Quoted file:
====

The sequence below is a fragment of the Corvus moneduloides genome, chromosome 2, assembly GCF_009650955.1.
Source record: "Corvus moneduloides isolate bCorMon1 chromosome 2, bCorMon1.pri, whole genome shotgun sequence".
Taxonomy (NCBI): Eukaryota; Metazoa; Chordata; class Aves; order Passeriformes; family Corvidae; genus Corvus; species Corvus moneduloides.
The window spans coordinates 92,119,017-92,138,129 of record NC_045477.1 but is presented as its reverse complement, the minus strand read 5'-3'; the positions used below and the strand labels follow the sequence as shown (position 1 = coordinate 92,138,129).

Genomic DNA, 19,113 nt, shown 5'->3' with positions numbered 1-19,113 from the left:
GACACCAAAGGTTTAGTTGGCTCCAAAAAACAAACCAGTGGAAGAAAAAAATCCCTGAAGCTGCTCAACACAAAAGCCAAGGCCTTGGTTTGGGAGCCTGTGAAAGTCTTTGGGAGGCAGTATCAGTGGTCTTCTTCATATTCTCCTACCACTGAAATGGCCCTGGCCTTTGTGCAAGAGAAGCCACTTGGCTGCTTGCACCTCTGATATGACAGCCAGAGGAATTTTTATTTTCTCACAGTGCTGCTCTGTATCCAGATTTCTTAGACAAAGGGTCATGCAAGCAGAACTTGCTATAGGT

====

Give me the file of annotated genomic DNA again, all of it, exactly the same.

The sequence below is a fragment of the Corvus moneduloides genome, chromosome 2, assembly GCF_009650955.1.
Source record: "Corvus moneduloides isolate bCorMon1 chromosome 2, bCorMon1.pri, whole genome shotgun sequence".
Taxonomy (NCBI): Eukaryota; Metazoa; Chordata; class Aves; order Passeriformes; family Corvidae; genus Corvus; species Corvus moneduloides.
The window spans coordinates 92,119,017-92,138,129 of record NC_045477.1 but is presented as its reverse complement, the minus strand read 5'-3'; the positions used below and the strand labels follow the sequence as shown (position 1 = coordinate 92,138,129).

Genomic DNA, 19,113 nt, shown 5'->3' with positions numbered 1-19,113 from the left:
GACACCAAAGGTTTAGTTGGCTCCAAAAAACAAACCAGTGGAAGAAAAAAATCCCTGAAGCTGCTCAACACAAAAGCCAAGGCCTTGGTTTGGGAGCCTGTGAAAGTCTTTGGGAGGCAGTATCAGTGGTCTTCTTCATATTCTCCTACCACTGAAATGGCCCTGGCCTTTGTGCAAGAGAAGCCACTTGGCTGCTTGCACCTCTGATATGACAGCCAGAGGAATTTTTATTTTCTCACAGTGCTGCTCTGTATCCAGATTTCTTAGACAAAGGGTCATGCAAGCAGAACTTGCTATAGGT